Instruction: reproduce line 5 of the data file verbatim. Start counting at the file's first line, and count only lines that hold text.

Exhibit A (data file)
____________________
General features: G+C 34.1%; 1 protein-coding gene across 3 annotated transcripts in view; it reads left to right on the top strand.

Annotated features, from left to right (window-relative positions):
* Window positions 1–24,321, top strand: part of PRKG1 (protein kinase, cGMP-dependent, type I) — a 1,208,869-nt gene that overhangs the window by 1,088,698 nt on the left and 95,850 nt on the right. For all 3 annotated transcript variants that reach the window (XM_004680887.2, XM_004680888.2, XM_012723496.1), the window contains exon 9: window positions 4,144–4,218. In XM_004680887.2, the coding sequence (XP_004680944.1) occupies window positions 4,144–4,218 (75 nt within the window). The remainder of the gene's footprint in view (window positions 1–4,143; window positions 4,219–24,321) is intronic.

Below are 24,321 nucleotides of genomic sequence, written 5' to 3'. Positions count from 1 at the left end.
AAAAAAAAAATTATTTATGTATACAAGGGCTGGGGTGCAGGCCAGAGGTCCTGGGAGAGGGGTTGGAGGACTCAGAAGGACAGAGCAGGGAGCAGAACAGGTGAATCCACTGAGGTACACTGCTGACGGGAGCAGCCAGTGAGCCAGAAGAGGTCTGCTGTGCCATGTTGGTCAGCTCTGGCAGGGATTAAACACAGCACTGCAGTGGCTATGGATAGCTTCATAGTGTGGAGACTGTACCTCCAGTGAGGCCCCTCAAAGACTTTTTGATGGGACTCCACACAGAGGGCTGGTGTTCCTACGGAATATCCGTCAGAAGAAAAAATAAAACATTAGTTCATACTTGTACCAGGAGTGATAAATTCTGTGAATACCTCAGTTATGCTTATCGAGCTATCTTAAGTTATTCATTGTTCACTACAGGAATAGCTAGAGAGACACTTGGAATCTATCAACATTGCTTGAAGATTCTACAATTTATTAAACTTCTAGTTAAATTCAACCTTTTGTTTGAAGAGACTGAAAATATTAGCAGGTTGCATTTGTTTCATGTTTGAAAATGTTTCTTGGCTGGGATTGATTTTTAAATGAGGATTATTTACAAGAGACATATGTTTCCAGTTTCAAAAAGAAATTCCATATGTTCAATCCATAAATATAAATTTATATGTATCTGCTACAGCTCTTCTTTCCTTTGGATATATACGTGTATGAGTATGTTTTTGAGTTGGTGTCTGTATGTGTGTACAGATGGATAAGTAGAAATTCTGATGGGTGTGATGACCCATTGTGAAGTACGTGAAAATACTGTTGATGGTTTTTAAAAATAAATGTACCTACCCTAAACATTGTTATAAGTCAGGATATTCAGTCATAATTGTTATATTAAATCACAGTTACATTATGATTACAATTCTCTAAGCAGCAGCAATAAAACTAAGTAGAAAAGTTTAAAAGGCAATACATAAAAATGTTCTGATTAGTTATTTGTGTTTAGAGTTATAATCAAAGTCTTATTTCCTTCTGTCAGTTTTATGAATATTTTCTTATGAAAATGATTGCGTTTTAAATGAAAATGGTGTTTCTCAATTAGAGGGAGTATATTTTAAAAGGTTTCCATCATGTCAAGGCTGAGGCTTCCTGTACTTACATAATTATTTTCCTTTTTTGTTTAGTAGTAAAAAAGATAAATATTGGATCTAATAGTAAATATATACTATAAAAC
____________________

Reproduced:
AAAAAAAAAATTATTTATGTATACAAGGGCTGGGGTGCAGGCCAGAGGTCCTGGGAGAGGGGTTGGAGGACTCAGAAGGACAGAGCAGGGAGCAGAACAGGTGAATCCACTGAGGTACACTGCTGACGGGAGCAGCCAGTGAGCCAGAAGAGGTCTGCTGTGCCATGTTGGTCAGCTCTGGCAGGGATTAAACACAGCACTGCAGTGGCTATGGATAGCTTCATAGTGTGGAGACTGTACCTCCAGTGAGGCCCCTCAAAGACTTTTTGATGGGACTCCACACAGAGGGCTGGTGTTCCTACGGAATATCCGTCAGAAGAAAAAATAAAACATTAGTTCATACTTGTACCAGGAGTGATAAATTCTGTGAATACCTCAGTTATGCTTATCGAGCTATCTTAAGTTATTCATTGTTCACTACAGGAATAGCTAGAGAGACACTTGGAATCTATCAACATTGCTTGAAGATTCTACAATTTATTAAACTTCTAGTTAAATTCAACCTTTTGTTTGAAGAGACTGAAAATATTAGCAGGTTGCATTTGTTTCATGTTTGAAAATGTTTCTTGGCTGGGATTGATTTTTAAATGAGGATTATTTACAAGAGACATATGTTTCCAGTTTCAAAAAGAAATTCCATATGTTCAATCCATAAATATAAATTTATATGTATCTGCTACAGCTCTTCTTTCCTTTGGATATATACGTGTATGAGTATGTTTTTGAGTTGGTGTCTGTATGTGTGTACAGATGGATAAGTAGAAATTCTGATGGGTGTGATGACCCATTGTGAAGTACGTGAAAATACTGTTGATGGTTTTTAAAAATAAATGTACCTACCCTAAACATTGTTATAAGTCAGGATATTCAGTCATAATTGTTATATTAAATCACAGTTACATTATGATTACAATTCTCTAAGCAGCAGCAATAAAACTAAGTAGAAAAGTTTAAAAGGCAATACATAAAAATGTTCTGATTAGTTATTTGTGTTTAGAGTTATAATCAAAGTCTTATTTCCTTCTGTCAGTTTTATGAATATTTTCTTATGAAAATGATTGCGTTTTAAATGAAAATGGTGTTTCTCAATTAGAGGGAGTATATTTTAAAAGGTTTCCATCATGTCAAGGCTGAGGCTTCCTGTACTTACATAATTATTTTCCTTTTTTGTTTAGTAGTAAAAAAGATAAATATTGGATCTAATAGTAAATATATACTATAAAAC